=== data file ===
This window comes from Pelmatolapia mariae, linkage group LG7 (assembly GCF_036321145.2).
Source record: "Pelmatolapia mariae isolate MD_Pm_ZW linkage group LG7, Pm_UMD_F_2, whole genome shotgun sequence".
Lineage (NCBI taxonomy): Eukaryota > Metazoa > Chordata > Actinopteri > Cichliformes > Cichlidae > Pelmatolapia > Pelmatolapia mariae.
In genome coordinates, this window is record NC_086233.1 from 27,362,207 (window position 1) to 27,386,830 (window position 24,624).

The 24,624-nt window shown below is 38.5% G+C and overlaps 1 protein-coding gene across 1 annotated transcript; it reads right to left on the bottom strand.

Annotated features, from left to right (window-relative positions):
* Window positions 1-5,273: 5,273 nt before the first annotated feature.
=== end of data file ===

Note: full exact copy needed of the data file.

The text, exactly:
This window comes from Pelmatolapia mariae, linkage group LG7 (assembly GCF_036321145.2).
Source record: "Pelmatolapia mariae isolate MD_Pm_ZW linkage group LG7, Pm_UMD_F_2, whole genome shotgun sequence".
Lineage (NCBI taxonomy): Eukaryota > Metazoa > Chordata > Actinopteri > Cichliformes > Cichlidae > Pelmatolapia > Pelmatolapia mariae.
In genome coordinates, this window is record NC_086233.1 from 27,362,207 (window position 1) to 27,386,830 (window position 24,624).

The 24,624-nt window shown below is 38.5% G+C and overlaps 1 protein-coding gene across 1 annotated transcript; it reads right to left on the bottom strand.

Annotated features, from left to right (window-relative positions):
* Window positions 1-5,273: 5,273 nt before the first annotated feature.